Oklahoma! may have been the first true masterwork from the Broadway dream team that also would give us South Pacific, Carousel, The King and I and The Sound of Music, but as Nunn and company remind us, this 1943 musical still has a bracing freshness and power to surprise us after all these years.
Josefina Gabrielle and Hugh Jackman are pioneer lovers Laurey and Curly in 'Rodgers & Hammerstein's Oklahoma!' on PBS.

Laurey (Josefina Gabrielle) and Curly (Hugh Jackman) sing ‘People Will Say We’re in Love’ from ‘Rodgers & Hammerstein’s Oklahoma!,’ airing tonight on ‘Great Performances.’

Bard games on PBS

In his Oscar-winning screenplay for Shakespeare in Love, Tom Stoppard floated the whimsical premise that the Bard’s endearing comedy Twelfth Night had been inspired by a (completely fictional) love affair he had while penning Romeo and Juliet. That film is a delightful romantic comedy, but Shakespeare Uncovered, a wonderful new six-film series premiering tonight on most PBS affiliates, manages to be just as entertaining by sticking to the facts as it explores the stories behind some of Shakespeare’s greatest plays.
Two back-to-back hourlong episodes air on three successive Fridays, each hosted by a notable artist who has a passionate interest in the subject at hand, starting with Ethan Hawke, a former movie Hamlet who now is keen to get his kilted killer on in the title role of Macbeth. What follows is an engrossing look at one of Shakespeare’s darkest and most enigmatic plays, a work so haunted that superstitious actors refer to it only as “the Scottish play,” believing it bad luck to speak the actual title aloud.
As with the series as a whole, the episode draws on scholarly research from historians who provide background on the real-life Macbeth, who lived roughly 1,000 years ago, as well as commentary from actors who have grappled with the thorny roles of Macbeth and his formidable Lady (keep an eye peeled for a brief excerpt from an early TV production of the play with Sean Connery in the title role!).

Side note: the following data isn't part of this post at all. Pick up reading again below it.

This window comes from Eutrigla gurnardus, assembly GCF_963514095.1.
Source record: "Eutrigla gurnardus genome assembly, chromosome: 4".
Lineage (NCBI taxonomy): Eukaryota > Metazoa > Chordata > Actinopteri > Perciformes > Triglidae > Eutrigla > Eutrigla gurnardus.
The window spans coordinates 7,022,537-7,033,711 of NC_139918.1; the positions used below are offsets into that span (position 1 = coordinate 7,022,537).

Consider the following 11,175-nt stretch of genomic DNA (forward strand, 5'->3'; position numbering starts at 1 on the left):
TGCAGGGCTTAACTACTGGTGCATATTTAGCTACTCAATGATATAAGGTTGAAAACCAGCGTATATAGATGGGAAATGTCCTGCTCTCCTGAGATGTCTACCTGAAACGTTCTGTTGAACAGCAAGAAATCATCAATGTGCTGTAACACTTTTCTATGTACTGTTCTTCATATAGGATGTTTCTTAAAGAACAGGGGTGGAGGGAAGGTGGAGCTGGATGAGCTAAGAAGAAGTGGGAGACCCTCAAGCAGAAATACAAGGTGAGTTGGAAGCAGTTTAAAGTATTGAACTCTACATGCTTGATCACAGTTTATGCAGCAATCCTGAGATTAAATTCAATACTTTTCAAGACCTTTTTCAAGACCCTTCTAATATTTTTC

The aforementioned Twelfth Night is a prominent part of tonight’s second hour, a fascinating appreciation of Shakespeare’s comedies hosted by Joely Richardson (Nip/Tuck), joined by her mother, Vanessa Redgrave, whose own career was launched via an early 1960s televised performance as Rosalind in As You Like It. Both actresses bring a palpable passion and joy to their exploration of how Shakespeare’s comedies contain some of the playwright’s most profound observations on the human condition, especially as it pertains to women. The hour also includes some insightful commentary by Helen Mirren, an acclaimed Rosalind in her own right.
Next Friday’s episodes feature Derek Jacobi exploring the political thriller Richard II, including scenes from an upcoming Great Performances film adaptation of the play starring Patrick Stewart and Ben Whishaw, and Jeremy Irons reflecting on the history plays Henry IV and Henry V, also due for a Great Performances adaptation starring Irons and Tom Hiddleston (The Avengers).
The series concludes on Feb. 8 with David Tennant (Doctor Who) plumbing the depths of Hamlet and director Trevor Nunn considering Shakespeare’s last completed work, The Tempest.
While Shakespeare Uncovered is packed with interesting details, the series strikes a canny balance between scholarship and entertainment, so it should appeal both to Shakespeare enthusiasts and relative newcomers to these plays. Viewers who come to these episodes with at least a rudimentary grasp of what the featured plays are about, however, probably will have a slight advantage.